Venture Funding – Less is More

November 1, 2006 at 6:26 pm 3 comments

Charles River Ventures just launched a program to fund companies with small loans of $250,000 instead of through equity investment. I thought I would weigh in with my two cents from the perspective of an entrepreneur. 

There are two main stages companies go through, product development and business execution. 

Product development is not capital intensive. We started with a development team in the Ukraine, a freelance designer in Romania and a research team in
India. The software and hardware we needed to launch were cheap. Getting our prototype to the market was inexpensive.
 

Business execution in most cases is capital intensive. You need US based resources to handle Marketing, Sales, Business Development, Financials, and these don’t come cheap. You need to lease an office. You need to have scalable infrastructure. You need money. 

The issue many entrepreneurs face is that taking VC money during the product development cycle makes little sense, because 2-3 million dollars is about 10x more than is needed. This completely dilutes the founder’s equity position and does little to actually help the company. Further adding conflict to the situation, many web-based products are being bought as features by the internet heavyweights. This makes it even harder to justify giving up more equity for more cash than is needed. 

On the other hand, if entrepreneurs don’t take the money during product development they end up having to beg, borrow and starve to launch their businesses. 

So getting back the Charles River Ventures program, I really like it. It allows entrepreneurs to take money and build a product without diluting their equity. No reason to take 3mill if only 250k is needed. If the company is acquired before they raise venture money they still maintain 100% of the equity. If they do raise money later, CRV only asks for a small discount on the terms they negotiate with the lead investor.  

From the VC’s perspective it works equally as well, letting them get in on the ground floor with a minimal investment, but with the right to take a significant equity percentage if the company does decide it needs to raise money. 

 

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Entry filed under: Start-up.

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3 Comments Add your own

  • 1. Ben  |  November 1, 2006 at 10:07 pm

    excellent insight here and i think you are dead on. entreprenuers shouldnt jump at money, nor make it the focus of their launch. but strategically planning the right moment to target funds is paramount.

    good post.

    Reply
  • 2. Hasan Luongo  |  December 12, 2006 at 7:49 pm

    Hello,

    Lots of news lately around the CRV quick start program, and I really appreciate your insight.

    I have a question about your early stage Product Development costs. We are developing a web app (promoterforce.com/product)
    and are negotiating an engineering/dev for equity deal with a US based web dev partner. They are very skilled, very interested in the project, and will add a ton of value to the project. However I don’t want to give up too much equity off the bat.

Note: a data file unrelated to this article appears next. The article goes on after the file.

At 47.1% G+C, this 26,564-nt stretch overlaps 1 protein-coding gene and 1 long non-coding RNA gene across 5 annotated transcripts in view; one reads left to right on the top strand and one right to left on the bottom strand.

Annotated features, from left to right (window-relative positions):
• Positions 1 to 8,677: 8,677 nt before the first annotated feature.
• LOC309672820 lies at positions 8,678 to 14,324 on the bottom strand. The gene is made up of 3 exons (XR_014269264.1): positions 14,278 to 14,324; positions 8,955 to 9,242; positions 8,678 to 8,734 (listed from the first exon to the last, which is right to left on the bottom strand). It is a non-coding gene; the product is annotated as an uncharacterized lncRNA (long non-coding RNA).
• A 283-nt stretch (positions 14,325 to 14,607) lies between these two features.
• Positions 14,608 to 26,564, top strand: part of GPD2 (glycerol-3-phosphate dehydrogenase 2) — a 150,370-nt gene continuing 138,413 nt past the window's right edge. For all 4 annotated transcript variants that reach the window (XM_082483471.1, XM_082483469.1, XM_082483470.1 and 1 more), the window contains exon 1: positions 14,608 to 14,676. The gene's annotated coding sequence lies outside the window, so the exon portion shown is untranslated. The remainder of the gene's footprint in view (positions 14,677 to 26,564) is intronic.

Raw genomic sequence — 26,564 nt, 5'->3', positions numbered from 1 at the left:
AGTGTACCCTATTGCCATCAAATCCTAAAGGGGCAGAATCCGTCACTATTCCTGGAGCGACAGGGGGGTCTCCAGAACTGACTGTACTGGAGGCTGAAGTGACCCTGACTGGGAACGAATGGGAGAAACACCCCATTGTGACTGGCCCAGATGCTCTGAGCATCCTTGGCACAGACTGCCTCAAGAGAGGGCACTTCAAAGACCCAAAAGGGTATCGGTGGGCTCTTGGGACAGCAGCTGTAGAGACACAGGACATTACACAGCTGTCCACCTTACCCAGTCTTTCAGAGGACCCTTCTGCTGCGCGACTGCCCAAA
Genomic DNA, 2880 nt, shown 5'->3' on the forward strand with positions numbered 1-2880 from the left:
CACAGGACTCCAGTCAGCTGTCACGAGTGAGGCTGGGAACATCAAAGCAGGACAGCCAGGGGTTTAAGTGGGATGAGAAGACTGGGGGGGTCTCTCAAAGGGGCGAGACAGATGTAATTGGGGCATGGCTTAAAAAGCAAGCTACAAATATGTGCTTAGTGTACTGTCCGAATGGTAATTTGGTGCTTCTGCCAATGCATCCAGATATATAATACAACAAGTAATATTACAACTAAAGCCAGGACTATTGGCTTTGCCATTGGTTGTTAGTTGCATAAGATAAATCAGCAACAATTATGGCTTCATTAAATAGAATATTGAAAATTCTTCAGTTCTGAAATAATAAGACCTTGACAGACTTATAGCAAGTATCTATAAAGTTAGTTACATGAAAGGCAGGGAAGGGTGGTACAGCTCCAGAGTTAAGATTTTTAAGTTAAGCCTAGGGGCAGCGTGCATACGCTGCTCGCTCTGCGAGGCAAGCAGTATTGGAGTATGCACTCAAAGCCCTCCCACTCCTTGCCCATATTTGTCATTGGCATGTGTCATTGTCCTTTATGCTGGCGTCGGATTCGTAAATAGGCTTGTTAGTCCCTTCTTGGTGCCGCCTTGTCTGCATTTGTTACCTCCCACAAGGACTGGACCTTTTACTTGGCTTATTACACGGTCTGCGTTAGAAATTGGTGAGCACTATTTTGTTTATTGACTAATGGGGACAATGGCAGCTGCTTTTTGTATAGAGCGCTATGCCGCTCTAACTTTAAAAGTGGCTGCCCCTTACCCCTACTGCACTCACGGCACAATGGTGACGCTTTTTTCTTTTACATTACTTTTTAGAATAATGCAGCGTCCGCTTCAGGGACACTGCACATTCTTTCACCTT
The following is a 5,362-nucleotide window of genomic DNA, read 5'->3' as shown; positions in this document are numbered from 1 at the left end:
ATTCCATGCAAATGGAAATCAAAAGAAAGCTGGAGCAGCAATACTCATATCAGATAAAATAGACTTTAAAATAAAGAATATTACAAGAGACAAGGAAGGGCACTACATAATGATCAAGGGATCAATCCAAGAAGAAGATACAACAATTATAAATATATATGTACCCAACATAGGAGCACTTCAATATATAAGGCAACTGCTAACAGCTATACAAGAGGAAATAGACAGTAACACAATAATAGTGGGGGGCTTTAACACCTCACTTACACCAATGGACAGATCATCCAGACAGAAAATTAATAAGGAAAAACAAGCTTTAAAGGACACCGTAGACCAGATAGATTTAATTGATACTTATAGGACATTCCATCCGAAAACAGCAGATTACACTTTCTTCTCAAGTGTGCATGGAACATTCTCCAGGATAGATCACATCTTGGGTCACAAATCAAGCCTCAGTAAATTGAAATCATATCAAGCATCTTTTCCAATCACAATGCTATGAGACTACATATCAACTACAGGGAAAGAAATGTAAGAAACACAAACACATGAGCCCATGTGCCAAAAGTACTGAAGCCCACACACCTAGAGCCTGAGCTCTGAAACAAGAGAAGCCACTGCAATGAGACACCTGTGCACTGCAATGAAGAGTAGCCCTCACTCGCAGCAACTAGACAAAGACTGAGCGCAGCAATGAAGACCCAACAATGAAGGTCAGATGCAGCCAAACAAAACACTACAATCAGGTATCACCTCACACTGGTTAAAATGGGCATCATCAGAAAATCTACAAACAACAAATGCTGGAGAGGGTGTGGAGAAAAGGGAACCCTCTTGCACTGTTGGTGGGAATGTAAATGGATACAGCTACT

You posts states that product development is cheap in regards to market development. Can you give me a ratio of your costs in each area, and any advice on what you might offer to an early stage web dev partner in terms of equity.

    thanks!

    Reply
  • 3. EP  |  December 13, 2006 at 2:36 am

    Ben,

    Thanks for your comment, there is always a sense of urgency when it comes to taking money because one doesn’t know when they will see another term sheet, but going through with a bad deal is significantly worse than missing out on a great deal.

    Hasan,

    Thank you for reading. In today’s environment developing a fairly sophisticated proof-of-concept web application should not cost more than $50,000. I would venture to say that it can be done for significantly less if you find talent outside of the US.

    At the same time, if you can find a good development company that is willing to do it for equity, it could make sense. I would think you would need to give a fair amount of equity though, as at that point all you have is an idea so they would be “getting-in” at a very low valuation.

    In terms of a breakdown of cost of development vs. cost of marketing, it varies significantly by industry and product/service, but I can tell you it is significantly weighted towards marketing.

    Hope this helps and good luck with your business.

    Eli

    Reply

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About

Exactly one year ago I set off on the most exciting journey of my life; I started Emerging Demographics Inc (the parent company of HireWorkers.com).

Along the way I was selected as one of the top 20 young entrepreneurs by BusinessWeek.com and the 21st coolest young entrepreneur by Inc. magazine. I have also appeared in ABC7, Telemundo, NPR, and been quoted in StaffingIndustry.com, WorkforceManagment.com, Entrepreneur Magazine, and various other publications.

Over the next few months I will recount some of the stories and lessons learned from building, developing and creating a business from scratch.

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